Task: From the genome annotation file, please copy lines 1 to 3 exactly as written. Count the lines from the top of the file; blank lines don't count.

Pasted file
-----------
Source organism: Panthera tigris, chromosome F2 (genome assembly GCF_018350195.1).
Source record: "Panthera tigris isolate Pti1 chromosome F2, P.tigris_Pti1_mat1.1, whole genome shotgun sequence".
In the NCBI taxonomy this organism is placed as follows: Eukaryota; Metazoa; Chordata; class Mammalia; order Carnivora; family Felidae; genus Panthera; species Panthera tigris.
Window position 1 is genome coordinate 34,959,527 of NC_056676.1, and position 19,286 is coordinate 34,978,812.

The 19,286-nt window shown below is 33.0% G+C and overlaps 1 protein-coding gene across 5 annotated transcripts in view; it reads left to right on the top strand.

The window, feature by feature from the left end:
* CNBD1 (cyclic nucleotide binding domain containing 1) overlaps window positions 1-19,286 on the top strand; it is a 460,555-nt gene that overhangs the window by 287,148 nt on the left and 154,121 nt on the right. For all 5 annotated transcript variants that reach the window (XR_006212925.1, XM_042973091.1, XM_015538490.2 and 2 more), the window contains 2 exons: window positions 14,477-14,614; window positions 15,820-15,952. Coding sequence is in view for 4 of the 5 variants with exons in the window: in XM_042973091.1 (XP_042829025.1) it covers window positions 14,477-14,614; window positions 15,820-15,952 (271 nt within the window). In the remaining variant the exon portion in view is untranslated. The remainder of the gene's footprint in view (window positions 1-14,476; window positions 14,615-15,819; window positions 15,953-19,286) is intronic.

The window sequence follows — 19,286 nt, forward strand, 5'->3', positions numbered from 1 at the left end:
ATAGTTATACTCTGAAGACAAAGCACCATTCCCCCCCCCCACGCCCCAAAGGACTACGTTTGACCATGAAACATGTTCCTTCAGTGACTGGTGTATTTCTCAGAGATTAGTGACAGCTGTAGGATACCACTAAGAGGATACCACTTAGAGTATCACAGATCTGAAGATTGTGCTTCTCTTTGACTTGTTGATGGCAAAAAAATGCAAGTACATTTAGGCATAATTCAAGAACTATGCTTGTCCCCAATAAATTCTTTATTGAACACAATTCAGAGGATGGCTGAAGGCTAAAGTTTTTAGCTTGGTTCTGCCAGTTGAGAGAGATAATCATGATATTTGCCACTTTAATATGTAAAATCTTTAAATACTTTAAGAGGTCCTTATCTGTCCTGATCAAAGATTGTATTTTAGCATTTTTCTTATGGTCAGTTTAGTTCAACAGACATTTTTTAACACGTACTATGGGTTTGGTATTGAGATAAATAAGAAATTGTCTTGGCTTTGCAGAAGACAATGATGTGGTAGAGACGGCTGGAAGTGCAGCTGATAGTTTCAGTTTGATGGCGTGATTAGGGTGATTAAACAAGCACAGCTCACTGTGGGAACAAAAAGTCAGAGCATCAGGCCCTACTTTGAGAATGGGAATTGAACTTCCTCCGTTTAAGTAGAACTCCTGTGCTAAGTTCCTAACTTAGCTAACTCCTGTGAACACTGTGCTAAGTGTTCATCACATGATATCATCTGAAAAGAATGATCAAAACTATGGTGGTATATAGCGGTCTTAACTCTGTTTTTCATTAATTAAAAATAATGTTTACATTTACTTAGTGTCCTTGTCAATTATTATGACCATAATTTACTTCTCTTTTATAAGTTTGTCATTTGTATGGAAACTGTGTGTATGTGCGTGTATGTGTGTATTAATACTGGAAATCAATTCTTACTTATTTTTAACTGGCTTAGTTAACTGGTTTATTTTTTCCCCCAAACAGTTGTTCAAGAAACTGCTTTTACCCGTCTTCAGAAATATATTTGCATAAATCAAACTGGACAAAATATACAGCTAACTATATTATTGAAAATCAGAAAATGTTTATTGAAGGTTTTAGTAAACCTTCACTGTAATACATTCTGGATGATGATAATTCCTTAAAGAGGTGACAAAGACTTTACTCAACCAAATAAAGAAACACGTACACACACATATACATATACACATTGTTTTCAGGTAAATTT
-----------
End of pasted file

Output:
Source organism: Panthera tigris, chromosome F2 (genome assembly GCF_018350195.1).
Source record: "Panthera tigris isolate Pti1 chromosome F2, P.tigris_Pti1_mat1.1, whole genome shotgun sequence".
In the NCBI taxonomy this organism is placed as follows: Eukaryota; Metazoa; Chordata; class Mammalia; order Carnivora; family Felidae; genus Panthera; species Panthera tigris.